two kids standing in front of an exhibit with blue neon lights twisted into tumbleweed shapes, backs to the camera

below: The next few photos are of a large and elaborate installation called “Laguna Torcello”,  named after a lagoon island in Venice.  It is a garden of fantasy in glass.  Parts seem to be aquatic, growing under water.

aquarium like structures, water plants, and large shells, made of glass, on a black glass reflective surface

As an aside, I suspect that the logistics and cost of transporting and installing these pieces is not minor.  Like the red tubes above, this garden is made of hollow glass pieces that are arranged on, and supported by, rods.  The whole thing sits on a flat, dark, and reflective surface which adds another dimension to the artwork.

green glass and silver metallic horn shaped pieces on a black reflective surface, part of a large glass art installation by Chihuly at the ROM

different shaped glass sculptures that look like stylized underqater scene, aquatic plants

curly pieces of glass in different shade of amber, look a bit like curly seaweed growing under water

The exhibit continues until the end of 2016.

Dale Chihuly website

 

From June 20th to 25th, many street artists brought their talents to paint murals with the Great Lakes as their theme.  It was part of Pangeaseed Foundation’s Seawalls for Oceans.  Pangeaseed’s mission is to use science, art and creativity to “inspire positive change around pressing ocean environmental issues”.   This campaign originally focused on oceans but they have now branched out to increase awareness of the issues involving out fresh water lakes and rivers as well.  One of their methods is to support and encourage the painting of murals –  Seawalls have been painted in Miami, San Diego, Napier New Zealand, Cozumel Mexico and many other cities around the world… and now in Toronto too.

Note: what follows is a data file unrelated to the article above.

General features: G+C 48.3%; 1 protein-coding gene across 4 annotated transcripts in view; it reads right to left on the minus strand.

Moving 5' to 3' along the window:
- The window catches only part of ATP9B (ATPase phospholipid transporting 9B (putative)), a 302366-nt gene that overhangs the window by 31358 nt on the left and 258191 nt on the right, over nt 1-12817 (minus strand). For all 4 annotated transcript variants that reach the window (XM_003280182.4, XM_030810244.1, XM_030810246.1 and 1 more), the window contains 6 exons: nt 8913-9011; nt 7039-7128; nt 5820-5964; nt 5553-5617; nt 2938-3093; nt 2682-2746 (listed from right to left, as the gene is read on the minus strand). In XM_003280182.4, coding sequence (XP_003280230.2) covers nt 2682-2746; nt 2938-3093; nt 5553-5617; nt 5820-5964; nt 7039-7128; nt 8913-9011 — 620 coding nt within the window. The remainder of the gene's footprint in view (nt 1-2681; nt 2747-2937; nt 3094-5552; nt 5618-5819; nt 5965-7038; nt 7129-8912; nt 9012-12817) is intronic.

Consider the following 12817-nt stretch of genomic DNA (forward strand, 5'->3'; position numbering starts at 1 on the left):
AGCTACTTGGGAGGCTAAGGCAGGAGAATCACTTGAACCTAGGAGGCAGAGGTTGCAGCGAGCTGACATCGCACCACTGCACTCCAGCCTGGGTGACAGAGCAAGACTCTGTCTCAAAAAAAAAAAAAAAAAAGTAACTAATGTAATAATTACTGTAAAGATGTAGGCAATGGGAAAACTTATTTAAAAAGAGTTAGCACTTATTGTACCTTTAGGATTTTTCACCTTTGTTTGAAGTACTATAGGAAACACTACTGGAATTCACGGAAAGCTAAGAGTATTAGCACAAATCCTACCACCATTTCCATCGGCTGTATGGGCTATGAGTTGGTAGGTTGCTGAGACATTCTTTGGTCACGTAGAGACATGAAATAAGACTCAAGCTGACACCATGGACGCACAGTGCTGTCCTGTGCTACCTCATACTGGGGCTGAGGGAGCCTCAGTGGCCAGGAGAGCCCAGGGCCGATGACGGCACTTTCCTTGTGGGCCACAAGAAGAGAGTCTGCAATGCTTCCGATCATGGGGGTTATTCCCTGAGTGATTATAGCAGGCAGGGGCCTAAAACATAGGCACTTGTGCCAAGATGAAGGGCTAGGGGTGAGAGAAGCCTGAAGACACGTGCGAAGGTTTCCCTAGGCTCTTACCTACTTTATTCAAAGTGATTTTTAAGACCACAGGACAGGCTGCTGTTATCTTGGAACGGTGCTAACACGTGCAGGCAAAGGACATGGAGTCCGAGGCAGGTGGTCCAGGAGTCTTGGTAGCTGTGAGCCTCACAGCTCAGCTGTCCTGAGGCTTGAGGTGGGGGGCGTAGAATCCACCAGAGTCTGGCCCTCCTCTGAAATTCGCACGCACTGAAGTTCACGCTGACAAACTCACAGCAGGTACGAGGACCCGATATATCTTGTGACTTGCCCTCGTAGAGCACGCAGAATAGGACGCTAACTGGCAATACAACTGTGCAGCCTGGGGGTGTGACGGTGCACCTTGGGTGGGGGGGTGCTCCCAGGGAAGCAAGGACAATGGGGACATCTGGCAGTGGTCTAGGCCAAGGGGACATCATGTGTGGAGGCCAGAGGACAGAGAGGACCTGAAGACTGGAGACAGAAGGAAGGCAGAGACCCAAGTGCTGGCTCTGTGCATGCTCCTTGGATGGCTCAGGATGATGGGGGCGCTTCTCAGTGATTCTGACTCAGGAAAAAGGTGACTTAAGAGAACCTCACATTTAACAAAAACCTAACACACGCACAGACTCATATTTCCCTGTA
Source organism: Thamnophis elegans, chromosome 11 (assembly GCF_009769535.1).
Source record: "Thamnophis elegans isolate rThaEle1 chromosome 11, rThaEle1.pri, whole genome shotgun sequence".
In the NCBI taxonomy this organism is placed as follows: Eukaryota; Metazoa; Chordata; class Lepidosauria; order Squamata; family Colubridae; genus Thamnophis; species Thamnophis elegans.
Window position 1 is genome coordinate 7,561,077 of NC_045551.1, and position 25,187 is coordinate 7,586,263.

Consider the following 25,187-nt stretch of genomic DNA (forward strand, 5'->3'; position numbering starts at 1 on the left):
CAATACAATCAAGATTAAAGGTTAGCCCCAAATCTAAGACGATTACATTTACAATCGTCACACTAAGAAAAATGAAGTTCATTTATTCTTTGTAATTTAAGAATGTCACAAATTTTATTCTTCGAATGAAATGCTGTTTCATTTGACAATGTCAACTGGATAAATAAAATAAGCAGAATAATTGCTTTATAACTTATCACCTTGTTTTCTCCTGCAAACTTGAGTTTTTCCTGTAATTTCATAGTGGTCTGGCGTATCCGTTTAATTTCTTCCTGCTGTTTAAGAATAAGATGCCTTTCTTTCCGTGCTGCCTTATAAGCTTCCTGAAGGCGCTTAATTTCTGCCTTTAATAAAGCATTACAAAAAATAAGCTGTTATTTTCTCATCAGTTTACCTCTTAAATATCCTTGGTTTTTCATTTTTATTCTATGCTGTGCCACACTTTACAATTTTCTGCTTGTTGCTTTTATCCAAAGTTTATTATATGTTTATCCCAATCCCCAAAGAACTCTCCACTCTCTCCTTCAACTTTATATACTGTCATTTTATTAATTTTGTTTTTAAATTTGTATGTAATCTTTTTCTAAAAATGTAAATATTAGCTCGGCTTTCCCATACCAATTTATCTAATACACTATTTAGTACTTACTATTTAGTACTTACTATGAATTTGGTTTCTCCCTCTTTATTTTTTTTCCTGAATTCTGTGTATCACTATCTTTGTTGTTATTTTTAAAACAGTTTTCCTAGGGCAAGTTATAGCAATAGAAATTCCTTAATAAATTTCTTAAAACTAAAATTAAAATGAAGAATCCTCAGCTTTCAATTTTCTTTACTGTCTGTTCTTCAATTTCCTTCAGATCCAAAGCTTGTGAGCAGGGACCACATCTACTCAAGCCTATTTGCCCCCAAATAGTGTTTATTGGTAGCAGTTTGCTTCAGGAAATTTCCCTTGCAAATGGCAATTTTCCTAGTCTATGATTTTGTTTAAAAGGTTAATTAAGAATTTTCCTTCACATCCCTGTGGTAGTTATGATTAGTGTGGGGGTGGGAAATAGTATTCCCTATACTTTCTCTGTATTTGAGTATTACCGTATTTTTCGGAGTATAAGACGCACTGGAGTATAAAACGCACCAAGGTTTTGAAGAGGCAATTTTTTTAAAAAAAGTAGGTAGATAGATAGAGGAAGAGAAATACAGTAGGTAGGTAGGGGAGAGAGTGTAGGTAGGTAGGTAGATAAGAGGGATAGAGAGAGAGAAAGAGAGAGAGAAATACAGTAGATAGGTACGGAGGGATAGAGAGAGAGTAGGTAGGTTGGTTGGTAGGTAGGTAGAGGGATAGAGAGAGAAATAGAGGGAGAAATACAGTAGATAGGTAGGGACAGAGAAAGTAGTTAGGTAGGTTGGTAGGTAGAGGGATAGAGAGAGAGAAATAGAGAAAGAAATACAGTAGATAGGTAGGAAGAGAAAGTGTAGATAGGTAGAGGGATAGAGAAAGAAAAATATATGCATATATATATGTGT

One of the locations chosen for the murals was around Ossington and Queen where they join a number of murals that were already there.

below: The S.S. One Love sails high above an alley, painted by Peru143

large mural by Peru on the back of a two storey building, a large red ship called the S.S. One Love in the water

part of a mural by Peru, lots of blue, looks like a stylized snake

below: Painted in mostly shades of grey, a mural by Caratoes (aka Cara To), a street artist based in Hong Kong.

 a two storey vertical mural by caratoes in grey tones, fish and faces on the top and an object made of black and white triangles on the bottom

Close up of the top half of a mural by caratoes in grey tones, fish and faces

below: A large water bird swims along the surface and watches the people passing by.
Painted by Jon Todd.

large mural of a water fowl sitting on the water on the old white Queen West self-storage building.

viewed from the corner so you can see two sides of the building, large mural of a water fowl sitting on the water on the old white Queen West self-storage building and another mural on the other side of the building

As you can see from the above photo, there are three round images painted on the south wall of the old Self Storage building.